BA: "No, you better remember it. You better damn remember it. Because you hope to be back here and you dont want to forget it. You dont throw things away in this business, you learn from them. We will watch this tape real hard tomorrow. We wont burn it and go to the next one. We will watch it and learn from it. Each guy individually and us collectively as a coaching staff and a group. And we will get better for it."

This is a fantastic answer by Arians. Indianapolis was 0-10 at this point last season. This year, behind a rookie quarterback, the Colts could make the playoffs. It's great to hear they're not settling for improvement.

Receiver Wes Welker on what the turnaround is like with a short week coming up:

WW: We will enjoy this for a few hours and then get ready for New York tomorrow and make sure were on top of everything. This is like a Wednesday night right now, so weve got to make sure we are getting ready for Thursday.

From Sunday to Wednesday in a matter of minutes.

It's nearly Thanksgiving.

This will be the first short week for New England and the team faces a divisional rival on the other side of it. No matter how terrible the Jets have looked at times, they won't likely roll over at home.

If they do, then they are who we think they are. It's almost been tougher to figure out who, exactly, the Patriots are. But this is when we find out.

With Thomas drawing attention, Stevens turns to Rozier in big moment

With Thomas drawing attention, Stevens turns to Rozier in big moment

BOSTON – Prior to Saturday’s game, Terry Rozier talked to CSNNE.com about the importance of staying ready always, because “you never know when your name or number is going to be called.”

Like when trailing by three points in the fourth quarter with less than 10 seconds to play?

Yes, Rozier was on the floor in that scenario and the second-year guard delivered when his team needed it.

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But Rozier’s fourth quarter heroics which forced overtime against Portland, did not provide that much-needed jolt that Boston needed as the Blazers managed to fend off the Celtics in overtime, 127-123.

For Rozier’s part, he had 15 points on 6-for-13 shooting.

The 15 points scored for Rozier was the most for him since he tallied 16 in a 30-point Celtics win at Orlando on Dec. 7.

But more than the points, the decision by head coach Brad Stevens to draw up a play for him in that moment, a time when most of what Boston does revolves around the shooting of Isaiah Thomas who has been among the top-3 scorers in the fourth quarter most of this season, was surprising to many.

And at that point in the game, Thomas already had 13 fourth-quarter points.

Stevens confirmed after the game that the last shot in the fourth was indeed for Rozier, but Thomas’ presence on the floor was important to its execution.

“He (Thomas) also draws a lot of attention,” Stevens said. “So I think you just weigh kind of … what kind of shot you’re going to get, depending on who it is.”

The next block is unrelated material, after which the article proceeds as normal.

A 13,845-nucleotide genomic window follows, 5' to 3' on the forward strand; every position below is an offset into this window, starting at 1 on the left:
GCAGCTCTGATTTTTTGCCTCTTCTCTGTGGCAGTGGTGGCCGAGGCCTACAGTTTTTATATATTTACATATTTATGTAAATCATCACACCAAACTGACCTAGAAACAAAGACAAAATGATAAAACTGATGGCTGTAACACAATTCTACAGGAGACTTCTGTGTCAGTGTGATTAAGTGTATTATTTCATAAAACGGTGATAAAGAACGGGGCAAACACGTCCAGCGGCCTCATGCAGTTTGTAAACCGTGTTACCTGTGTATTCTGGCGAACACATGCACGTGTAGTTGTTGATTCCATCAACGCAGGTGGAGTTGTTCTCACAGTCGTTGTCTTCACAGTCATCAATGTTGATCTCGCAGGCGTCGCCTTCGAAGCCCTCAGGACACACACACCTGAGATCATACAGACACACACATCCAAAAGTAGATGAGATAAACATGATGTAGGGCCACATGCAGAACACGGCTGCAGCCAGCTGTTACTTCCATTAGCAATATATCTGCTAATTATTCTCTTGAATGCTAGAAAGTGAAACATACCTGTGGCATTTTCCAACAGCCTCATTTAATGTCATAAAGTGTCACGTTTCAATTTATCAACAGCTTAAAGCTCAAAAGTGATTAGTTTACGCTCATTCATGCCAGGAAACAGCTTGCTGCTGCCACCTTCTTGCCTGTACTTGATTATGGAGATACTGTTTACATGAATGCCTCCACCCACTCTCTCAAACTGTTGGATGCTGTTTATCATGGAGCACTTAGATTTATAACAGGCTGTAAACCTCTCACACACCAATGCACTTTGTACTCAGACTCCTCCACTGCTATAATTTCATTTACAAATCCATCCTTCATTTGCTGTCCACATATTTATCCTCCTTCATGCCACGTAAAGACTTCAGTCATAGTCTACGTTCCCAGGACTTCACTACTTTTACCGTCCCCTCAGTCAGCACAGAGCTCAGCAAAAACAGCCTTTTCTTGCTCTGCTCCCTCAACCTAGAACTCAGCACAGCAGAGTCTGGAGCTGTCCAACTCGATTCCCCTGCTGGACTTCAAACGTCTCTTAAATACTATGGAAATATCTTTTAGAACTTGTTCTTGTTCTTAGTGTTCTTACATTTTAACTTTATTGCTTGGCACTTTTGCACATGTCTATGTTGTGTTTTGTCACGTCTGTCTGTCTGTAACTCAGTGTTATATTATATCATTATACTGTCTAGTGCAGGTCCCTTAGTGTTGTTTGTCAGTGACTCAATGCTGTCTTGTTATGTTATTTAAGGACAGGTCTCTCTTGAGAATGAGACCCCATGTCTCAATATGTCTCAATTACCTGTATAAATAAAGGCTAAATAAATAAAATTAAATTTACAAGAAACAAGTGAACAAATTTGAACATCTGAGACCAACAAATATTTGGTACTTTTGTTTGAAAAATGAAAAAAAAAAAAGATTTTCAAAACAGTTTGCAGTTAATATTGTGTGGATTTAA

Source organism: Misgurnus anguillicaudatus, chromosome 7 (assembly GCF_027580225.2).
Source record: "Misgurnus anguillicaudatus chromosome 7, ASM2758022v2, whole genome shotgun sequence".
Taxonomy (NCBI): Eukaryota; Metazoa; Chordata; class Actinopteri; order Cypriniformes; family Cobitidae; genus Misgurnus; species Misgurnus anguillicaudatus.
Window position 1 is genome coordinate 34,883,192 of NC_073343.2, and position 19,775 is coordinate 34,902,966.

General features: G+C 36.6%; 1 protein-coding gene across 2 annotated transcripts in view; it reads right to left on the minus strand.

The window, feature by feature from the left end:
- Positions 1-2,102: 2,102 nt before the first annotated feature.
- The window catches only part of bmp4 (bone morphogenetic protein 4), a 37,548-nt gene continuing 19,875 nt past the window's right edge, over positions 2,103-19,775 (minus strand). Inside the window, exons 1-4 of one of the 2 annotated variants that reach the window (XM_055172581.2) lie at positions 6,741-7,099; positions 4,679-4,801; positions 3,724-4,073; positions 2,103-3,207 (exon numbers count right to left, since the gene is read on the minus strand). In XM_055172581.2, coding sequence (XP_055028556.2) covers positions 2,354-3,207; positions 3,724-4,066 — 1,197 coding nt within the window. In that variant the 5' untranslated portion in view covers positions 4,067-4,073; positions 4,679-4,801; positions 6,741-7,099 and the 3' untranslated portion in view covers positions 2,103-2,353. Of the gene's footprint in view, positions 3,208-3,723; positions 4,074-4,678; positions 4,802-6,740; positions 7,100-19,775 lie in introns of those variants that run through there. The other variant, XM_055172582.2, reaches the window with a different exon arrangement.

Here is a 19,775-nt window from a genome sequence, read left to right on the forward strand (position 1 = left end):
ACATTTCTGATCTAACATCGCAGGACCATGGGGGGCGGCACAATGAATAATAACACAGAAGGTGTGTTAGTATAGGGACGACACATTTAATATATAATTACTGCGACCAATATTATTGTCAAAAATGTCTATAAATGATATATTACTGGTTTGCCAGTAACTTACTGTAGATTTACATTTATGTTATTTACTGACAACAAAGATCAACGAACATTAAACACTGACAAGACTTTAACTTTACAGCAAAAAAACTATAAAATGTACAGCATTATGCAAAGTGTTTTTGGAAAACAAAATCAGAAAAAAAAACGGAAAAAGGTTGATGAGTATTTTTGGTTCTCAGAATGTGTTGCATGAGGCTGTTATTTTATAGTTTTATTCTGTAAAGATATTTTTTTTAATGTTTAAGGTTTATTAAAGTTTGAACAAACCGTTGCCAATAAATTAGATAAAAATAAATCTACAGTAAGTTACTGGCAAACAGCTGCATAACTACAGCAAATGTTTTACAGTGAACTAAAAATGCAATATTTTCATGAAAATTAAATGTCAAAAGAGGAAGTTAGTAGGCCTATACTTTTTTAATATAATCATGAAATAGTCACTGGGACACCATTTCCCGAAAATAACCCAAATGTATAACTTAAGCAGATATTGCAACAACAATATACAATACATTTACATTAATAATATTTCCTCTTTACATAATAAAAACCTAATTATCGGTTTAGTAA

Rozier had initially screened for Thomas, and Thomas came back and screened for him.

“I was open as soon as I caught … and I let it fly,” Rozier said. “Coach drew up a play for me and it felt good to see the ball go in.”

Being on the floor at that time, win or lose, was a victory of sorts for Rozier.

He has seen first-hand how quickly the tide can change in the NBA for a young player.

After a strong summer league showing and a solid training camp, Rozier had earned himself a firm spot in the team’s regular rotation.

But a series of not-so-great games coupled with Gerald Green’s breakout night on Christmas Day, led to his playing time since then becoming more sporadic.

Rozier, in an interview with CSNNE.com, acknowledged it hasn’t been easy going from playing regular minutes to not being sure how much court time, if any, he would receive.

But he says the veterans on the team have been good about keeping his spirits up, and one in particular – Avery Bradley – has been especially helpful.

Like Rozier, Bradley’s first couple of years saw his playing time go from non-existent to inconsistent. But Bradley stayed the course and listened to the team’s veterans who continued to tell him that his hard work would pay off sooner or later.

Those same words of wisdom Bradley received in his early days, he passes on to Rozier.

“It’s big,” Rozier told CSNNE.com. “He (Bradley) tells me things like that. I felt I was ready for this (inconsistent minutes) after all that he told me. It’s big to have a guy like him that has been through it all with a championship team, been around this organization for a while; have him talk to you is big. It’s always good. That’s why I stay positive, and be ready.”

Which is part of the reason why Stevens didn’t hesitate to call up a play for the second-year guard despite him being a 33.3 percent shooter from 3-point range this season – that ranks eighth on this team, mind you.

“He’s a really good shooter,” Stevens said of Rozier. “I think with more opportunity that will show itself true, but he made some big ones in the fourth quarter. We went to him a few different times out of time-outs, and felt good about him making that one.”

And to know that Stevens will turn to him not just to spell Thomas or one of the team’s other guards, but to actually make a game-altering play in the final seconds … that’s major.

“It helps tremendously,” said Rozier who added that his confidence is through “the roof. It makes me want to do everything. You know defense, all of that. It’s great, especially to have a guy like Brad trust you."